Weather watched near mudslide

JOHNSONS LANDING, B.C. — Crews are keeping a close eye on the weather as it hampers search efforts for four people believed to be buried in a massive landslide in southeastern British Columbia.

JOHNSONS LANDING, B.C. — Crews are keeping a close eye on the weather as it hampers search efforts for four people believed to be buried in a massive landslide in southeastern British Columbia.

Bill Macpherson of the Central Kootenay Regional District said the slope of mud, trees and other debris was deemed stable enough on Sunday for rescue workers to head back to the tiny community of Johnson’s Landing.

But Macpherson said with a thunderstorm warning issued and rain falling, weather conditions were unstable and there’s a chance efforts would be called off if the site shows any sign of instability.

Macpherson said geotechnicians are on scene to monitor the slide’s movements and make decisions regarding the safety of the operation as rescuers move through the debris.

“They’re doing a grid-style search and they’re focusing on the high probability locations where they hope to find these people, using GPS, mapping and the best information from local residents,” he said.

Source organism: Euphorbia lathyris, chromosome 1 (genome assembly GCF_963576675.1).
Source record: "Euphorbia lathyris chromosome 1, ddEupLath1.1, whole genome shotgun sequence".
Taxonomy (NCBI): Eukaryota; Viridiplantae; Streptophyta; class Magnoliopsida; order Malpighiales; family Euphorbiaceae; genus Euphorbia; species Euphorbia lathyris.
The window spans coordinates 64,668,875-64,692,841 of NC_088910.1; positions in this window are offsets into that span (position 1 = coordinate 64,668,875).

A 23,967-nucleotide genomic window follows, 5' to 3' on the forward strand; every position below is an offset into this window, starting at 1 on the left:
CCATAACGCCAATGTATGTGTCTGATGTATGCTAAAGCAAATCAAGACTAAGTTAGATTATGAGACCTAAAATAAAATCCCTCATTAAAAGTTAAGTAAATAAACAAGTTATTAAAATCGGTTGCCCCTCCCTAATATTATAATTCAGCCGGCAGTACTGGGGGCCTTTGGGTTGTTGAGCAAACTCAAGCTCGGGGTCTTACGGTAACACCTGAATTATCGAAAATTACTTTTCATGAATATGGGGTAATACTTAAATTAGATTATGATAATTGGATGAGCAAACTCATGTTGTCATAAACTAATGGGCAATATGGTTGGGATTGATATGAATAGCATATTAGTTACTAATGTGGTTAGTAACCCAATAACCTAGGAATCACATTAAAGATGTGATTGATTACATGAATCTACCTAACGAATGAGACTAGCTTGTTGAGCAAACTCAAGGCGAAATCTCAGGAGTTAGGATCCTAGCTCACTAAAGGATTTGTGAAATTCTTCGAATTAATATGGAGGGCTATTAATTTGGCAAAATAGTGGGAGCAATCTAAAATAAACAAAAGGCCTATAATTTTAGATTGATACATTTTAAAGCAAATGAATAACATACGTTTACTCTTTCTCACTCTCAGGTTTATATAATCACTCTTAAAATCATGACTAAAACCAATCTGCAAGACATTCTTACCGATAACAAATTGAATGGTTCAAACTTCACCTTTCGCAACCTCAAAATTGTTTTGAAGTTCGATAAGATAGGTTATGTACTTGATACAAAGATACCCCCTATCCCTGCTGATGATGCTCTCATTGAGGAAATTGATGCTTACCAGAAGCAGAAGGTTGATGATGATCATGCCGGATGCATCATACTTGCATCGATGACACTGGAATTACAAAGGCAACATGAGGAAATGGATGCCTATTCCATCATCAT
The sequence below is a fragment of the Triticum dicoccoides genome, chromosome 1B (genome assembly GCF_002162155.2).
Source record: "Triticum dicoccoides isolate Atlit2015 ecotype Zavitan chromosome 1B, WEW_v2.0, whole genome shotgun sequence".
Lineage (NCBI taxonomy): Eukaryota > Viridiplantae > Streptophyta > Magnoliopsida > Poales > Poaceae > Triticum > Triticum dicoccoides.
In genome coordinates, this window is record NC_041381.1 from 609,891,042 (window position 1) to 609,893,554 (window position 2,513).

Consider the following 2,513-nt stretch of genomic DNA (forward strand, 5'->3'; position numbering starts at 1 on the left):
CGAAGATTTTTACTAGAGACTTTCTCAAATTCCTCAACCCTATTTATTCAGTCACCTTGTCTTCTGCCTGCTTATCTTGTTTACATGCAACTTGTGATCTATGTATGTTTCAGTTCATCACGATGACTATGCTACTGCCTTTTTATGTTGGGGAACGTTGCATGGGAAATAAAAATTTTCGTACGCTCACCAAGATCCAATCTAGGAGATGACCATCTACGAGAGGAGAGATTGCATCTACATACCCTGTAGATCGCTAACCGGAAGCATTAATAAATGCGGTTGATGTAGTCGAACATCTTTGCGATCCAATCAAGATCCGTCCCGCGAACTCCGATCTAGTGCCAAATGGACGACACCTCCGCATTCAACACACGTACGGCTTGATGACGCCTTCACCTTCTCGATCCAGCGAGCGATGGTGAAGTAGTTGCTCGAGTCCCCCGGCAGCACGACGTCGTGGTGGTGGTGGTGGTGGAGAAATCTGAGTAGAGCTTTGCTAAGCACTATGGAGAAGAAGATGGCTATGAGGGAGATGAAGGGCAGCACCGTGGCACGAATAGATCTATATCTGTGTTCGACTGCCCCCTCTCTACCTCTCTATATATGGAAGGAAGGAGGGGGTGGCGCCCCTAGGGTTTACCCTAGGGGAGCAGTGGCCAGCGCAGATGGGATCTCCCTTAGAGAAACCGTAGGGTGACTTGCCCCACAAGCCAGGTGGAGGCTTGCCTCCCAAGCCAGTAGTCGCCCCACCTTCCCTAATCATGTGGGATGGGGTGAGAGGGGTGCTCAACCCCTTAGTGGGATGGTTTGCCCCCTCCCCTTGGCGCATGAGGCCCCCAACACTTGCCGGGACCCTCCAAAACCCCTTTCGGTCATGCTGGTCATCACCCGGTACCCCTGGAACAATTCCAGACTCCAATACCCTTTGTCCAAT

About 70 people from search and rescue, RCMP and other organizations have personnel participating in the search.

Police dogs were also expected to return to the site Sunday.

At least three homes were crushed by the slide in the tiny hamlet on the shores of Kootenay Lake northeast of Nelson on Thursday.

Lynn Migdal, who now lives in Florida, has identified the missing as her 17- and 22-year-old daughters Rachel and Diana Webber, along with her ex-husband Val Webber.

A female German tourist is also believed to have been caught in the debris.

The Ministry of Forests said on the weekend that it had received an email from a Johnson’s Landing resident the morning the slide occurred expressing concern about a mountainside creek.

In the email the woman, whose name was not released by the ministry, said she noticed “surges of chocolate-coloured water that came down Gar Creek,” each bringing down a significant number of logs and debris and causing a jam.

“As soon as the log jam formed, gravel began to be deposited behind it,” she said. “The entire level of the creekbed has now been raised at least (1.8 metres) in that area.”

The woman wrote later the whole creek was flowing over and down her driveway and made reference to a conversation with a friend with search and rescue experience who told her to stay on high ground.

Hours later, the mountainside gave way.

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